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Natalie Sather has always known she wanted to work in the auto industry. At an age when most young girls are telling their parents they want to be ballerinas or princesses, Sather was telling her parents that she wanted to be a car salesman or a race car driver.
“I’ve been around cars and racing my whole life,” said Sather, whose father owns car dealerships. “People who know me say I could sell snow to an Eskimo, so I always thought I’d make a good salesperson.”
For now though, Sather is focusing on her dream of becoming a professional race car driver as a member of the 2009 Drive for Diversity class, racing at Evergreen Speedway in Washington. And she’s not letting that stop her from being a girl.
The 23-year-old from Fargo, N.D. started racing go-karts when she was eight and moved to sprint cars in 2002. With her mom by her side, she traveled the country while moving up the sprint car ranks.
“I don’t know how many girls can say they spent every Saturday night in high school with their mom,” she said. “That’s what I did, though, and I wouldn’t trade it. My mom is my biggest supporter; we’ve been traveling and racing together since I was 12 years old.”
Sather says she’s the girliest tomboy you’ll ever meet and she just might be right. During the 2003 off-season she competed in the Miss North Dakota Teen USA pageant where she was voted Miss Congeniality. She went on to compete in the 2006 Miss North Dakota USA pageant where she was second runner-up. She was also captain of her cheerleading squad in high school.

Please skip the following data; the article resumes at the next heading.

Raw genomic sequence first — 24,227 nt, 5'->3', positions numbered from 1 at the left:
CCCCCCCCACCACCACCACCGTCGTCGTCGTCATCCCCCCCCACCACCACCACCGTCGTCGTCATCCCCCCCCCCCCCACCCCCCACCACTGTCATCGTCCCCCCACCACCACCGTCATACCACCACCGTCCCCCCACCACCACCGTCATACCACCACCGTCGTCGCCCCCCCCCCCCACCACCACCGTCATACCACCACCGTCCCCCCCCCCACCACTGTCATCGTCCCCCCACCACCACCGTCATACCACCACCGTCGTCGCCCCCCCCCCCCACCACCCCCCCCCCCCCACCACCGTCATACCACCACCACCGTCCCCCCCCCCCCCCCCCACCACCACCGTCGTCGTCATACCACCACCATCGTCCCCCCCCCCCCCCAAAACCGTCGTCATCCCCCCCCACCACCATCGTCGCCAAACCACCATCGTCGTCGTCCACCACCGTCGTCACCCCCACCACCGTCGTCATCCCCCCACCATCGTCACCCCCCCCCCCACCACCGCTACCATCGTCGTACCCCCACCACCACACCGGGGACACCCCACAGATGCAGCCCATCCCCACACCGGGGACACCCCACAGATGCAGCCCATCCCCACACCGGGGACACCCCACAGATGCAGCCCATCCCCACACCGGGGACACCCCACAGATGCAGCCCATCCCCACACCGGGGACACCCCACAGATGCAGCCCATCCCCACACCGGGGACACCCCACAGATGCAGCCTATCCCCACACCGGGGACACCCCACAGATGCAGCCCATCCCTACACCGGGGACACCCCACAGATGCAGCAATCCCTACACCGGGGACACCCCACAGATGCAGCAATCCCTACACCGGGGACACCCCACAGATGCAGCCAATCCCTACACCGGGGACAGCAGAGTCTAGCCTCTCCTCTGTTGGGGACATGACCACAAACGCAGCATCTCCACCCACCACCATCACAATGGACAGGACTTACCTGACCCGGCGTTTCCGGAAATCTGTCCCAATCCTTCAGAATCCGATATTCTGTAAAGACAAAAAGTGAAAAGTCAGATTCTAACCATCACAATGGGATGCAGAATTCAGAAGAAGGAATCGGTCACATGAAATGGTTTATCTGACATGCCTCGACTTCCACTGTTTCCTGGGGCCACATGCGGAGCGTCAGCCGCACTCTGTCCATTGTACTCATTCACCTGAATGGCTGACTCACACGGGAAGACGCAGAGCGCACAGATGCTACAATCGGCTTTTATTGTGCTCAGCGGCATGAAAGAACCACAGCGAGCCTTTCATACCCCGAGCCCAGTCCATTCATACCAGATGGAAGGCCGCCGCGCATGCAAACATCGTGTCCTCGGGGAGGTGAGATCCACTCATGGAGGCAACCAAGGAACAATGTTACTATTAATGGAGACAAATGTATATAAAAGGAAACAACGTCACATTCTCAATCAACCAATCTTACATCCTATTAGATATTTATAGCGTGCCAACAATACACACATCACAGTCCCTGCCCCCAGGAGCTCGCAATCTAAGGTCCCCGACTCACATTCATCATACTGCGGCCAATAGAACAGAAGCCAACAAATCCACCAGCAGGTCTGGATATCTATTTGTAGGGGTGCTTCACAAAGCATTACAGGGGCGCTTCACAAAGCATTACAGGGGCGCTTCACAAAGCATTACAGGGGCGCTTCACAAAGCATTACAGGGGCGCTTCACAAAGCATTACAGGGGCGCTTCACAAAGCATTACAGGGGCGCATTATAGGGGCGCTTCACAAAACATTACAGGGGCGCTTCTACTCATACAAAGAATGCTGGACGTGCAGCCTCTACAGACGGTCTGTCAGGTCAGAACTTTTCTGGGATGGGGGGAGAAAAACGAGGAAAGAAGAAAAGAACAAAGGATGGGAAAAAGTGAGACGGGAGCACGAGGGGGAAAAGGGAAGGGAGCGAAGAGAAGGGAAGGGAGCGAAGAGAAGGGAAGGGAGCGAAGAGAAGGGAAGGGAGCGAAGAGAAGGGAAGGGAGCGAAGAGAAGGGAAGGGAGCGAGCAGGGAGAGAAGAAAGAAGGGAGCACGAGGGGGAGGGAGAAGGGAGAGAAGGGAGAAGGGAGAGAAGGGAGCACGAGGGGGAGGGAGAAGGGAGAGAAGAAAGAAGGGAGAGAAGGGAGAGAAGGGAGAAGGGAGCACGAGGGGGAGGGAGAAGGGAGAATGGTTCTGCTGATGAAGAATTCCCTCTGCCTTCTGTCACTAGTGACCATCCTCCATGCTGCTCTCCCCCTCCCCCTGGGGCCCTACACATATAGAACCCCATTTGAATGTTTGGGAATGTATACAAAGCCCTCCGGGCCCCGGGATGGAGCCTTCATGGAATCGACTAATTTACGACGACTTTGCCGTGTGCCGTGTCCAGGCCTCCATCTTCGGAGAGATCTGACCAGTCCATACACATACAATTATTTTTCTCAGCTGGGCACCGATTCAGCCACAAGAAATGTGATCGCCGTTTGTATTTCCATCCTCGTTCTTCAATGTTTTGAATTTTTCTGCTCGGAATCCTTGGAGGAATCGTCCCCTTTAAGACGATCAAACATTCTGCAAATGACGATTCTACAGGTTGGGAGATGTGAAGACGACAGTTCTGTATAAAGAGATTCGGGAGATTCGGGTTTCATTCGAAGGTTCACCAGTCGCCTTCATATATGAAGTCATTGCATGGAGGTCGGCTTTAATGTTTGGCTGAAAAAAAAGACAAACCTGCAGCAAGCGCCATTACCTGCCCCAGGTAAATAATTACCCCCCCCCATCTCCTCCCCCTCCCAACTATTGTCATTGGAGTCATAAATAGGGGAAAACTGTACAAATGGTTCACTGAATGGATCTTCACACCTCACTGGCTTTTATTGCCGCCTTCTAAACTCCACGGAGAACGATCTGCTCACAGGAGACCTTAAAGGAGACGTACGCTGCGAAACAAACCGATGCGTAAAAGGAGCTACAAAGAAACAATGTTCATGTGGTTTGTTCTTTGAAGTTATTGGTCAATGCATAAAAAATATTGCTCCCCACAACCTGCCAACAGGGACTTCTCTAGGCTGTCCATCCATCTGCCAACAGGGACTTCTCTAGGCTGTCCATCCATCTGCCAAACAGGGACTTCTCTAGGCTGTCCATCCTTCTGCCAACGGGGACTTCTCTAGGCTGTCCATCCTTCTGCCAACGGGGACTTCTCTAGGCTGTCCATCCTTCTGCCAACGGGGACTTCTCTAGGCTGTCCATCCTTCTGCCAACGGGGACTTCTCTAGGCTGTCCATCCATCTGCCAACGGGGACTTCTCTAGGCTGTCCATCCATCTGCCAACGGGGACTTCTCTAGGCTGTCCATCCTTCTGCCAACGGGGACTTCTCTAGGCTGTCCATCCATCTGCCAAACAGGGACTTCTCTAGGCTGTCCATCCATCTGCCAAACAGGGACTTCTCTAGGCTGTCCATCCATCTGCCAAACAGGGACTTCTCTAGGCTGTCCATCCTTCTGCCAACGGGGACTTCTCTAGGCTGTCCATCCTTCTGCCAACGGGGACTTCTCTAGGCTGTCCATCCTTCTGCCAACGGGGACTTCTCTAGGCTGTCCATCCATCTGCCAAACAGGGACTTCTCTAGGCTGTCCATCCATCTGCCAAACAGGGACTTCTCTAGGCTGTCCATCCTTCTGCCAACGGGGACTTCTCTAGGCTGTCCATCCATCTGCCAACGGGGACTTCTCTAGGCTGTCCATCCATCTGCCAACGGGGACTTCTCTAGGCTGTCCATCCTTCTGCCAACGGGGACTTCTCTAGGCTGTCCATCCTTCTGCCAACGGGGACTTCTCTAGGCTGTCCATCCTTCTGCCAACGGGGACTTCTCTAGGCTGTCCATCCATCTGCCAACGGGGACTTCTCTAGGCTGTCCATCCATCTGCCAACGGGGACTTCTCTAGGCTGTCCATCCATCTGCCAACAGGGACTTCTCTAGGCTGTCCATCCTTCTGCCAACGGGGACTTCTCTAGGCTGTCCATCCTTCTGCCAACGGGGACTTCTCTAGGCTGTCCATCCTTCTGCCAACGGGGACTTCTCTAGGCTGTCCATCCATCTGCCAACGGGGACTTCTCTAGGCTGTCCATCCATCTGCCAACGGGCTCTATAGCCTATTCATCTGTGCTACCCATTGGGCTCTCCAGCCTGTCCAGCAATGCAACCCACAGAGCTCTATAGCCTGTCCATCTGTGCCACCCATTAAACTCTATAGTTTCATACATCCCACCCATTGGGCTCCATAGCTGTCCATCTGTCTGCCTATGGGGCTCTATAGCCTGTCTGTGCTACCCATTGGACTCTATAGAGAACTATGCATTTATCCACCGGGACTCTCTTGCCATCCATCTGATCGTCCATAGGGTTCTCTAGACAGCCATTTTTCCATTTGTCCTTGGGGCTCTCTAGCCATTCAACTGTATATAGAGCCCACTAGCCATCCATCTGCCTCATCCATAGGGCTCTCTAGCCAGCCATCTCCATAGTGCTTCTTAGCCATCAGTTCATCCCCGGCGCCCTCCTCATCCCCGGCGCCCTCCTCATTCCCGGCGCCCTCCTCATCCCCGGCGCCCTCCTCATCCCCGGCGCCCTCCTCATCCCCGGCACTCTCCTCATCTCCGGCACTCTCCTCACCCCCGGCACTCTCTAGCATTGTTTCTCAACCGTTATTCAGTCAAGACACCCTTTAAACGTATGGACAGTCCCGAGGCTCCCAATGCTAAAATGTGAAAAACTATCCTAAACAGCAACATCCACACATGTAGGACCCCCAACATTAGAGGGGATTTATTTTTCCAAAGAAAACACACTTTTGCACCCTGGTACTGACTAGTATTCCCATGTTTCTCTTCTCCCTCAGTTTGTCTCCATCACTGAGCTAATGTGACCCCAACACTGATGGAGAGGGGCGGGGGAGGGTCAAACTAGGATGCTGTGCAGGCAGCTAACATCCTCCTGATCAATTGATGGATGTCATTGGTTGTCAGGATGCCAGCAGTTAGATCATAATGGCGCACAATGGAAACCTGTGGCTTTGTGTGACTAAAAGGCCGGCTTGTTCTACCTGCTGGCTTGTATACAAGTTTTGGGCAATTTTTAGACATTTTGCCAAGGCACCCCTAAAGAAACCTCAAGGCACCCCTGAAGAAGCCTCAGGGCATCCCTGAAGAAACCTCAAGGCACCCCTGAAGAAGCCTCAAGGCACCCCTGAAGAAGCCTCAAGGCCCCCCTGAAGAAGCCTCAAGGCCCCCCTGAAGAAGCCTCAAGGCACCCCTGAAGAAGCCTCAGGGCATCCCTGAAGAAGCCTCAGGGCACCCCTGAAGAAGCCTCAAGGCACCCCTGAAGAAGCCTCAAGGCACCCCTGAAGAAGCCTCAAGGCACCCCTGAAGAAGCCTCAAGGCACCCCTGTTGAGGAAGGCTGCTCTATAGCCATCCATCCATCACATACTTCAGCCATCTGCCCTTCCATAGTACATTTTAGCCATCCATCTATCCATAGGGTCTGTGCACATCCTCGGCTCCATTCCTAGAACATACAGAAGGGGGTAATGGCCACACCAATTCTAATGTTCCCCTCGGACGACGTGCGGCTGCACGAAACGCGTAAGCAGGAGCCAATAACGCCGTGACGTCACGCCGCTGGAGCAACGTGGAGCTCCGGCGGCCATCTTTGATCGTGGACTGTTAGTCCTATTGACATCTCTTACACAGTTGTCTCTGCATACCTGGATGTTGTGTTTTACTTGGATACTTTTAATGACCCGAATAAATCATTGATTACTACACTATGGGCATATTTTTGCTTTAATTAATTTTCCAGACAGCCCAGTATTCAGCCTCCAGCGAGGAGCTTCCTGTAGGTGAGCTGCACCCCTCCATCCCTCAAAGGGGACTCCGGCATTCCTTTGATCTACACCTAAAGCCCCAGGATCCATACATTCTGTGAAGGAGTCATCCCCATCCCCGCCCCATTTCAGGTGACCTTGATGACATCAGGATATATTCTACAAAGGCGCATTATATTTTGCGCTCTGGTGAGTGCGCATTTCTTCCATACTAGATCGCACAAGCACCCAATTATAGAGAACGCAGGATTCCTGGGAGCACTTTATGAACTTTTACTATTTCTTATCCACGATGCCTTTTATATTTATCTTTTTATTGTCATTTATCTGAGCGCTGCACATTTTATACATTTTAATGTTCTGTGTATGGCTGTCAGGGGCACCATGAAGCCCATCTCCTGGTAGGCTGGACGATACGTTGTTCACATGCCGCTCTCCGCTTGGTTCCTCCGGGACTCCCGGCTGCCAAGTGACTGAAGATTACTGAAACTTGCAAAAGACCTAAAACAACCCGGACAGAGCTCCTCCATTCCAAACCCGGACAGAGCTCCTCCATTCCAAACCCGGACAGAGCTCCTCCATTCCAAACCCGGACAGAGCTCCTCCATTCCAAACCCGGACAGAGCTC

Don’t let the beauty pageants fool you, though. Sather isn’t afraid to get a little dirt under her manicured fingernails. In high school she transferred to a school in a nearby town so she could take classes her hometown school didn’t offer – mechanics, welding and building construction. She recently moved from North Dakota to Monroe, Wash. where she’s racing with Total Velocity Motorsports this season. She’s at the race shop every day, working on her super late model and learning everything she can. Sather knows it’s important for a driver to know what’s going on with the race car.
“It might sound silly, but I’ve always lived by the motto ‘if you treat a car good, it’ll treat you good,’” she said. “That’s why I’m in the shop every day working with the guys. I want to be involved in the whole process so I do whatever I can to help, whether it’s cleaning the car and the trailer or changing oil. Whatever needs to be done I’ll do it.”
Sather’s willingness to help out at the shop has helped her fit in with her new race team.
“It’s a little bit like a circus – we’re always joking around and having a good time, but when it’s time to work everyone gets down to business and pulls their weight,” Sather said. “I’ve only been here for a short time, but I can honestly say this team is my family.”
Sather is hoping that her new found family will help make her transition from dirt to asphalt a smooth one. She’s competing on asphalt for the first time this season in cars she is unfamiliar with. She looks to one of her idols, Jeff Gordon, for motivation.
“I’ve always admired what he’s done for the sport,” she said. “He came from open-wheel and has had a successful career in NASCAR. He didn’t give up and he didn’t forget where he came from.”
Sather made her asphalt super late model debut April 11, scoring a top-10 finish. She’ll be racing the full season for the Drive for Diversity program at the 0.375 and 0.625-mile tracks at Evergreen Speedway. She’ll also be racing as many sprint car races as she can fit into her schedule.
“I can't leave the dirt. I love it. It's what I grew up on,” she said.